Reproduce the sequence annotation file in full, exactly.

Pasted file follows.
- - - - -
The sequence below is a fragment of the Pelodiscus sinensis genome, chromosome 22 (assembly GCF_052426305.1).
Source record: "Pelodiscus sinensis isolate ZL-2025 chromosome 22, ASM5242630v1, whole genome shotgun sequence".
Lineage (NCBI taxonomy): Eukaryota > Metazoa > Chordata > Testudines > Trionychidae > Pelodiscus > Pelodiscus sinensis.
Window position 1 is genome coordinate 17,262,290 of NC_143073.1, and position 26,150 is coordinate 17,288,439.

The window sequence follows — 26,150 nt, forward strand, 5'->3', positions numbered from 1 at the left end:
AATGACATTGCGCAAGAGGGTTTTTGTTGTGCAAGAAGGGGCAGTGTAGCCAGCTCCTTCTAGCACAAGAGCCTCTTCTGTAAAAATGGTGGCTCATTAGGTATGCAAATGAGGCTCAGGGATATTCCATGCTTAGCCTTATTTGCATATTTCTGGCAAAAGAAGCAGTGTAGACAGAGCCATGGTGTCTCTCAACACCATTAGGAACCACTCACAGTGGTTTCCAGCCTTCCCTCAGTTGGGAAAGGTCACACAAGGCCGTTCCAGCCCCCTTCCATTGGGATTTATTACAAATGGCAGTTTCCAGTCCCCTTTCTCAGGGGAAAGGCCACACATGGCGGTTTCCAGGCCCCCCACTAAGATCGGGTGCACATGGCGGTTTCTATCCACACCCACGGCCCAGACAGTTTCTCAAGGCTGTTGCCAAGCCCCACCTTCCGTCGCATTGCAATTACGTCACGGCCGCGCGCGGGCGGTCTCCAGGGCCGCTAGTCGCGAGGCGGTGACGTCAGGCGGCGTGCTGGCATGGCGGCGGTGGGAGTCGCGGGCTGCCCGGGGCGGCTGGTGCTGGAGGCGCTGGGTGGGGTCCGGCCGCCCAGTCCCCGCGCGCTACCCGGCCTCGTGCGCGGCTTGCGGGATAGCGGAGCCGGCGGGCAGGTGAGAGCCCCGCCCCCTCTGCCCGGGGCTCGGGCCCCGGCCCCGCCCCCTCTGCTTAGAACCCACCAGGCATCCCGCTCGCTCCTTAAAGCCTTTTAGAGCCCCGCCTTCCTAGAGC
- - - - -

The sequence below is a fragment of the Pelodiscus sinensis genome, chromosome 22 (assembly GCF_052426305.1).
Source record: "Pelodiscus sinensis isolate ZL-2025 chromosome 22, ASM5242630v1, whole genome shotgun sequence".
Lineage (NCBI taxonomy): Eukaryota > Metazoa > Chordata > Testudines > Trionychidae > Pelodiscus > Pelodiscus sinensis.
Window position 1 is genome coordinate 17,262,290 of NC_143073.1, and position 26,150 is coordinate 17,288,439.

The window sequence follows — 26,150 nt, forward strand, 5'->3', positions numbered from 1 at the left end:
AATGACATTGCGCAAGAGGGTTTTTGTTGTGCAAGAAGGGGCAGTGTAGCCAGCTCCTTCTAGCACAAGAGCCTCTTCTGTAAAAATGGTGGCTCATTAGGTATGCAAATGAGGCTCAGGGATATTCCATGCTTAGCCTTATTTGCATATTTCTGGCAAAAGAAGCAGTGTAGACAGAGCCATGGTGTCTCTCAACACCATTAGGAACCACTCACAGTGGTTTCCAGCCTTCCCTCAGTTGGGAAAGGTCACACAAGGCCGTTCCAGCCCCCTTCCATTGGGATTTATTACAAATGGCAGTTTCCAGTCCCCTTTCTCAGGGGAAAGGCCACACATGGCGGTTTCCAGGCCCCCCACTAAGATCGGGTGCACATGGCGGTTTCTATCCACACCCACGGCCCAGACAGTTTCTCAAGGCTGTTGCCAAGCCCCACCTTCCGTCGCATTGCAATTACGTCACGGCCGCGCGCGGGCGGTCTCCAGGGCCGCTAGTCGCGAGGCGGTGACGTCAGGCGGCGTGCTGGCATGGCGGCGGTGGGAGTCGCGGGCTGCCCGGGGCGGCTGGTGCTGGAGGCGCTGGGTGGGGTCCGGCCGCCCAGTCCCCGCGCGCTACCCGGCCTCGTGCGCGGCTTGCGGGATAGCGGAGCCGGCGGGCAGGTGAGAGCCCCGCCCCCTCTGCCCGGGGCTCGGGCCCCGGCCCCGCCCCCTCTGCTTAGAACCCACCAGGCATCCCGCTCGCTCCTTAAAGCCTTTTAGAGCCCCGCCTTCCTAGAGC